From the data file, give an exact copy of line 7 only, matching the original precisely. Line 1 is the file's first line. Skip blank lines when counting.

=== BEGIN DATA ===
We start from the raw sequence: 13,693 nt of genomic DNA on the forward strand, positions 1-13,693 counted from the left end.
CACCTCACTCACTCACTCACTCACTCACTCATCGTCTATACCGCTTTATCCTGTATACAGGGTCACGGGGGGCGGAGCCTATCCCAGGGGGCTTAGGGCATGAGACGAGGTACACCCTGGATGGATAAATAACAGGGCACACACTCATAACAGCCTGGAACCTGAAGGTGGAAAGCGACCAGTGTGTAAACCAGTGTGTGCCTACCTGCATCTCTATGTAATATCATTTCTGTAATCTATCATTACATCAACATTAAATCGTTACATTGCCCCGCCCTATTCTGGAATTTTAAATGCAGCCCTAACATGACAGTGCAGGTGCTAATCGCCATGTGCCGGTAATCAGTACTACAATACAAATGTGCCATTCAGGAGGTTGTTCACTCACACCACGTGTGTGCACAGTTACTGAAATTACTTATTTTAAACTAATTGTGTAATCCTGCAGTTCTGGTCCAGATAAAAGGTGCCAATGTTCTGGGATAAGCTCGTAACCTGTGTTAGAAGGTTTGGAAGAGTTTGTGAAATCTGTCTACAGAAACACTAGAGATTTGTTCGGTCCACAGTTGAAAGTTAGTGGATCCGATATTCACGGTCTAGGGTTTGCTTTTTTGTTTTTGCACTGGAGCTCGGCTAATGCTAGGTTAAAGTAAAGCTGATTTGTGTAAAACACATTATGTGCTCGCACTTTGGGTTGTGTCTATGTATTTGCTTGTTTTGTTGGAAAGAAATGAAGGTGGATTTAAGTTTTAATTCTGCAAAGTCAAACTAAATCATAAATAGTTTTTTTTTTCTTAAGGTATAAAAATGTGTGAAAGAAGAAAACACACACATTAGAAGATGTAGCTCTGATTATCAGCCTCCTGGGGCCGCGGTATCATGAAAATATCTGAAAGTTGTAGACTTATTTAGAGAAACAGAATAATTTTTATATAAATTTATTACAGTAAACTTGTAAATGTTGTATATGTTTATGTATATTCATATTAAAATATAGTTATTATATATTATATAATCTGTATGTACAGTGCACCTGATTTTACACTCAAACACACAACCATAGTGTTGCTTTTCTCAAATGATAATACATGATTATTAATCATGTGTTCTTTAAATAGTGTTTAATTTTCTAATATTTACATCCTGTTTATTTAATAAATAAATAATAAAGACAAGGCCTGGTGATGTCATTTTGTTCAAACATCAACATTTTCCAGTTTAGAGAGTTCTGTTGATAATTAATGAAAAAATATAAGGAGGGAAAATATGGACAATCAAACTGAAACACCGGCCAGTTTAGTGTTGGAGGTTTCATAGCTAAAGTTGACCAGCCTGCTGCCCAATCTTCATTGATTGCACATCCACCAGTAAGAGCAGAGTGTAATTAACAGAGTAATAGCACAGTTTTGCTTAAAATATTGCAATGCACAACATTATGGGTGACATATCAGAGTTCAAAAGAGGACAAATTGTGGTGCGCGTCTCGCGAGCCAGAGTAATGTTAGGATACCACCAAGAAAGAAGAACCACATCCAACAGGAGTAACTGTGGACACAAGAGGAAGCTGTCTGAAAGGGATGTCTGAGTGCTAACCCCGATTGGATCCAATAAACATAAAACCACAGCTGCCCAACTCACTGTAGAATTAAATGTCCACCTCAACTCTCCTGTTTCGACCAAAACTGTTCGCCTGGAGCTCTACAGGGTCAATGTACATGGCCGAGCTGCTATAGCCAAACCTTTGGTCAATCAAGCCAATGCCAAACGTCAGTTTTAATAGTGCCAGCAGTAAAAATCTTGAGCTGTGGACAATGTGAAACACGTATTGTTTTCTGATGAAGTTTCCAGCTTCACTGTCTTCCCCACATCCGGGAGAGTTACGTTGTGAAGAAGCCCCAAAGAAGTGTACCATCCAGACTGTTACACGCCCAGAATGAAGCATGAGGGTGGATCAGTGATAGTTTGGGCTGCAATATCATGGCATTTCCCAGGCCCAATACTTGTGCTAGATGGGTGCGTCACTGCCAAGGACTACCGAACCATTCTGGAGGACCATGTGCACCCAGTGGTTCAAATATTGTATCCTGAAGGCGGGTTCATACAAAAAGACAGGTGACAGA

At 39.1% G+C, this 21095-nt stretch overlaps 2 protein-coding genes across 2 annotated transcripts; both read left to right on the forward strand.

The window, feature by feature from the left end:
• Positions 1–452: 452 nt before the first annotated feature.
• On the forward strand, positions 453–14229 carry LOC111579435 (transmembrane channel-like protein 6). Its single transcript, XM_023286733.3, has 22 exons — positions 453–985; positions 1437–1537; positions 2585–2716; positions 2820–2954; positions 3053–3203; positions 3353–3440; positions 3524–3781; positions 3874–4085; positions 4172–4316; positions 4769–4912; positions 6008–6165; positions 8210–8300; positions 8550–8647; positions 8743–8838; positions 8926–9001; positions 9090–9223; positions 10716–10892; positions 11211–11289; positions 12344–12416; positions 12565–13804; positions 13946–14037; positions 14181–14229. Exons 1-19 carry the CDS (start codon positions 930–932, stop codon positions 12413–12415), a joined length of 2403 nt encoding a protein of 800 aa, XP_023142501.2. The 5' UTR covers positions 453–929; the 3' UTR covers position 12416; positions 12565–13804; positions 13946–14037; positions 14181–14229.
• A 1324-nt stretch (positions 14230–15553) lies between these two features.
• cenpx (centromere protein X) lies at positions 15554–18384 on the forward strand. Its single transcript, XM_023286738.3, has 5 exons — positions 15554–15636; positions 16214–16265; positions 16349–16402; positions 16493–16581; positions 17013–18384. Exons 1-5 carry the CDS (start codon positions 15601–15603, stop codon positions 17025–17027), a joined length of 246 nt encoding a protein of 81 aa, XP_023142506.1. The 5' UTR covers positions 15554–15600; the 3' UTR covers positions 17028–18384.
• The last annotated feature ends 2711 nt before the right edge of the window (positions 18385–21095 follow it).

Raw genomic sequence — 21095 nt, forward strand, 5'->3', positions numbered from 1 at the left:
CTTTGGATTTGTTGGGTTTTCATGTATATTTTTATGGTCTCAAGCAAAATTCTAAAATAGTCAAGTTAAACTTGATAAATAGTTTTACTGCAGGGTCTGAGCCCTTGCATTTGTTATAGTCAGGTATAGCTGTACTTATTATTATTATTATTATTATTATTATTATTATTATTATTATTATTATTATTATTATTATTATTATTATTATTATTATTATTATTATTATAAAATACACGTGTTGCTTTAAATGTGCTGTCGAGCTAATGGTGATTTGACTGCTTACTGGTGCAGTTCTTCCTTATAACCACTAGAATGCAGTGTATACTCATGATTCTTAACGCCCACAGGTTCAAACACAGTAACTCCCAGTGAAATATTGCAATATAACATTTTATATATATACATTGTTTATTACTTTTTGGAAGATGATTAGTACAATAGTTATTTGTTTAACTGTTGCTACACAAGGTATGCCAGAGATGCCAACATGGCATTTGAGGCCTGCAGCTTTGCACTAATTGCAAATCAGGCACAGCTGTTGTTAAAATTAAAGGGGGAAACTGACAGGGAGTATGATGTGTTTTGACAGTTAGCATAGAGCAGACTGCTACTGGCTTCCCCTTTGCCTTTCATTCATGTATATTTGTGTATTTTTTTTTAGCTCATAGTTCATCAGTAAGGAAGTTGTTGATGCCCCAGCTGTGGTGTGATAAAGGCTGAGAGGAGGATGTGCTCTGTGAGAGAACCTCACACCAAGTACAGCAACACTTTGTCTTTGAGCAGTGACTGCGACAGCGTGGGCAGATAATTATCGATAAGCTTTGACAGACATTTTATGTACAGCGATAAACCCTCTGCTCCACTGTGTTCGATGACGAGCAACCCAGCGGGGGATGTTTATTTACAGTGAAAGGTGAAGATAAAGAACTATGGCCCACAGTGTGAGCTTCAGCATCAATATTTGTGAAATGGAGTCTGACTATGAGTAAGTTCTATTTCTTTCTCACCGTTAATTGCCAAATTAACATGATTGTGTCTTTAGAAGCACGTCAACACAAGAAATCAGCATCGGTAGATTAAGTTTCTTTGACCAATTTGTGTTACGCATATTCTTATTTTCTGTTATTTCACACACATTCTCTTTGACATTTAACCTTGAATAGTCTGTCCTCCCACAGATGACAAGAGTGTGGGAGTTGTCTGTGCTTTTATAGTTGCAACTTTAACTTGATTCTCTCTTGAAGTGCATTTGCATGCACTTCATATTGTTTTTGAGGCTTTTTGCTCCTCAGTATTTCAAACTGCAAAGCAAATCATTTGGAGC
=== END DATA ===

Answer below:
• A 1324-nt stretch (positions 14230–15553) lies between these two features.